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For their own good
Fifty years ago, they were screwed-up kids sent to the Florida School for Boys to be straightened out. But now they are screwed-up men, scarred by the whippings they endured. Read the story and see a video and portrait gallery.
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Not how Woody Austin dreamed it
Tampa native Woody Austin has chased a major his whole career. Just guess whom he has to beat.
By JOHN ROMANO, Times Sports Columnist
Published August 12, 2007
TULSA, Okla. - You struggle, sweat and persevere. You worry, weep and endure. You wait a lifetime to reach this moment, only to discover fate can be a wicked companion.
Ah, if only Woody Austin had a bit more luck going for him. The dream of a career, one he was close to giving up on, is within his grasp. The Tampa native was in third place in the PGA Championship, putting him closer than he has ever been to winning one of golf's majors.
And all he has to do is the impossible.
Catch Tiger Woods.
The world has never known a better closer than Woods. He is Mariano Rivera with better stuff. He is Richard Petty without brakes. We may have learned over the years that Woods is not totally infallible, but we also know he is darned near unstoppable once he has a lead.
You want numbers? Woods is 12-0 when tied or leading a major going into the final round. He is 23-0 when he has more than a one-shot lead in the final round of PGA Tour events.
Woods is unshakable and unforgiving. If he is not getting in your head, he is breaking your spirit. When Woods gets a lead in a major, the world sees golf's version of squatter's rights.
"It makes it harder because it's him, I'll grant you that," Austin said. "But I'm still four shots back of winning. Four shots in a major is not insurmountable if I play the way I have the last three days."
They could not be more different, these two. Woods is 31, and has won 12 majors and 58 PGA Tour events. Austin did not even get his tour card until he was 31 and, at 43, has three victories.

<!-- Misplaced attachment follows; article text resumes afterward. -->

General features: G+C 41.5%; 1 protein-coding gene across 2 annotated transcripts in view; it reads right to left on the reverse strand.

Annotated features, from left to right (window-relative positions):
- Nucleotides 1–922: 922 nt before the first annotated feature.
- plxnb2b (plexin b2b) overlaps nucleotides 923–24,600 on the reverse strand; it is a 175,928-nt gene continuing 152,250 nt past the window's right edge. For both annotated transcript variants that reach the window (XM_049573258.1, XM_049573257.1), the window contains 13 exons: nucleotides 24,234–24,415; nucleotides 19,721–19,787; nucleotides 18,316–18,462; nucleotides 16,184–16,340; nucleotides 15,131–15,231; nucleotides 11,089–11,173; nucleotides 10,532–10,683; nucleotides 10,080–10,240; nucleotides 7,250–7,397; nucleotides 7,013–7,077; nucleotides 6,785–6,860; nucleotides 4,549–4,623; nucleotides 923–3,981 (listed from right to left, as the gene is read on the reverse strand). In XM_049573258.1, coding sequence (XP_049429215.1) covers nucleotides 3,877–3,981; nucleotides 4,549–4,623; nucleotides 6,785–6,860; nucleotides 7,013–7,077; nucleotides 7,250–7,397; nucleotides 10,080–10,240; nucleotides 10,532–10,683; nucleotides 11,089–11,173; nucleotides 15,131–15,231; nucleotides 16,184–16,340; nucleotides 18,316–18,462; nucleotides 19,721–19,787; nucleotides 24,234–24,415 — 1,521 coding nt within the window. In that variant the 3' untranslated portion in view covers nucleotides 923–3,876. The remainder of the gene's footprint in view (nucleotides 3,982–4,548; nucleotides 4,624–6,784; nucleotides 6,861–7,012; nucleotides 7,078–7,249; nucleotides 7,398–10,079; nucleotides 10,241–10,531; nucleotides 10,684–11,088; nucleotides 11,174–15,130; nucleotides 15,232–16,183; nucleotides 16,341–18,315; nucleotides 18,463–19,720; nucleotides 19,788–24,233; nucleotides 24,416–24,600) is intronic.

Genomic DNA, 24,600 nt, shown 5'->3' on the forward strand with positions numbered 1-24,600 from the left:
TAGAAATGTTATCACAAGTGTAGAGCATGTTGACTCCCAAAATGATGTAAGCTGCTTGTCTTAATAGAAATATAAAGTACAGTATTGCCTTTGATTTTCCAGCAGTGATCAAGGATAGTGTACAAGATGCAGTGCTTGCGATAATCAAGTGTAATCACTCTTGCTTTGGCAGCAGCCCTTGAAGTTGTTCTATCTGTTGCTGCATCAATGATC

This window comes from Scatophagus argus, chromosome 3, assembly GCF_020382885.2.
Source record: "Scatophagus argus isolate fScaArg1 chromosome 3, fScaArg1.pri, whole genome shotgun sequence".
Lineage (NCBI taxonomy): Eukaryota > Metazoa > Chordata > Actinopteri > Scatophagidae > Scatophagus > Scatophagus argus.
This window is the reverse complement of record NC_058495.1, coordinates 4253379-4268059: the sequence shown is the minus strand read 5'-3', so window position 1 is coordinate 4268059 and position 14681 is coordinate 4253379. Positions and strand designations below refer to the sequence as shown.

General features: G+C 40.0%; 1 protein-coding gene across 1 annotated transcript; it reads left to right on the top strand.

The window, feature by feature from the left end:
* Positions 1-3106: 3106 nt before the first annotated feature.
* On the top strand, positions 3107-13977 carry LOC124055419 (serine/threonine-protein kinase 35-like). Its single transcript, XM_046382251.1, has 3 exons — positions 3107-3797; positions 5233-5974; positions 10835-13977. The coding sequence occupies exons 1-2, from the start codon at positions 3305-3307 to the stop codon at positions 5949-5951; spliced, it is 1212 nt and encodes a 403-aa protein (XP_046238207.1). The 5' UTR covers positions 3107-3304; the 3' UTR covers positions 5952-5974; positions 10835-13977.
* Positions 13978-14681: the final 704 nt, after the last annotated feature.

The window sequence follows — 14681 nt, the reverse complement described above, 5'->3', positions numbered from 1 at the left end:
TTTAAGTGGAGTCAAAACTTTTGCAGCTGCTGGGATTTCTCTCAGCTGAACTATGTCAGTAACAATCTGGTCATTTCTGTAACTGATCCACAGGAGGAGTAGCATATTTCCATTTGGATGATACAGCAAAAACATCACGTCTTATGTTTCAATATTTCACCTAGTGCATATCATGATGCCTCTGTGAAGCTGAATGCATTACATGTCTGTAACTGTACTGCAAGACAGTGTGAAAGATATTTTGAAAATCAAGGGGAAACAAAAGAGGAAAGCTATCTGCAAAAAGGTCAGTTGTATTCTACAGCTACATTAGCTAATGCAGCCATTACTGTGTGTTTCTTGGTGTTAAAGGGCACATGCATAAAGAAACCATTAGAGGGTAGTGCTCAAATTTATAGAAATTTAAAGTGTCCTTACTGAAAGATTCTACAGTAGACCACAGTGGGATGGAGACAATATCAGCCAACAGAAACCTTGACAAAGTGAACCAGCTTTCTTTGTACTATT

Woods is calm and cool; Austin is a nervous wreck. Woods gets millions in endorsements from Nike; Austin gets hideous golf shirts from Tabasco.
And, yet, there is a feistiness to Austin that makes you want to believe in him. He is not much for sugarcoating, and he gets annoyed by what he perceives as the media's worship of Woods.
"Everyone asks if I'm intimidated by him. What, are we going to get into a fight?" Austin said. "I'm intimidated by the fact that I have a chance to win a major championship. It has nothing to do with him. Golf intimidates me every day. There's no intimidating factor with him, unless we're going to fight.
"And then he's 12 years younger and a lot stronger than me, so he's going to kick my butt."
Austin is certainly not the first to try to chase down Woods in a major on a Sunday. Phil Mickelson and Ernie Els have tried and failed. Retief Goosen and Sergio Garcia have also taken their shots and come up short.
Only Bob May and Chris DiMarco can claim to have caught Tiger in a major. May, in the 2000 PGA Championship, and DiMarco, in the 2005 Masters, chased him down in regulation, only to lose in playoffs.
Players have a tendency to wilt when getting too close to Woods, and the PGA Championship's third round was a perfect example.
A trio of Oklahoma college students followed Woods around the course Saturday, one dressed as a tiger and the other two in safari outfits with Geoff Ogilvy's and Scott Verplank's names written on their pith helmets.
"We thought of this idea coming down this morning," said 19-year-old Scott Plaster. "We decided we were going to be tiger chasers."
They chose Ogilvy and Verplank, two of the more accomplished players within range of Woods, as their best shots at tiger chasers. By day's end, Verplank and Ogilvy were out of contention after shooting 74s. Verplank was not optimistic about the odds of anyone catching Woods.
"I'd say it's not very good," Verplank said. "If you're trying to win a tournament like this, he's the wrong guy to let get out ahead of you."
Austin's best chance might have been left on the 18th green Saturday. At the time, he was three strokes back and had birdied two of his last three holes. But Austin's approach shot went past the pin, and he missed a 9-foot putt for par to drop to 3 under for the tournament.
"If he would have stayed at 4 under, I think that is catchable," said Austin's wife, Shannon. "But as fast as the greens are getting, it's just not going to be easy to come from way behind to catch Tiger."
Less than two months ago, Austin was four strokes behind going into the final round of the Stanford St. Jude Championship and shot a stunning 62 to win.
Of course, that day he was chasing Adam Scott instead of Tiger Woods.
"I'm good enough to win a major, I've just never shown it. That's part of my frustration. That's part of me being hard on myself," Austin said. "In my eyes, I should have already done it.
"This is my next-best attempt at it."
There's a fair chance this could also be his last attempt.
Austin has gone from playing public courses in Tampa, to a devastating knee injury, to working a teller line at a credit union and tending bar on Dale Mabry Highway to raise money for his career, to 13 fairly nondescript seasons on the PGA Tour to get to this point.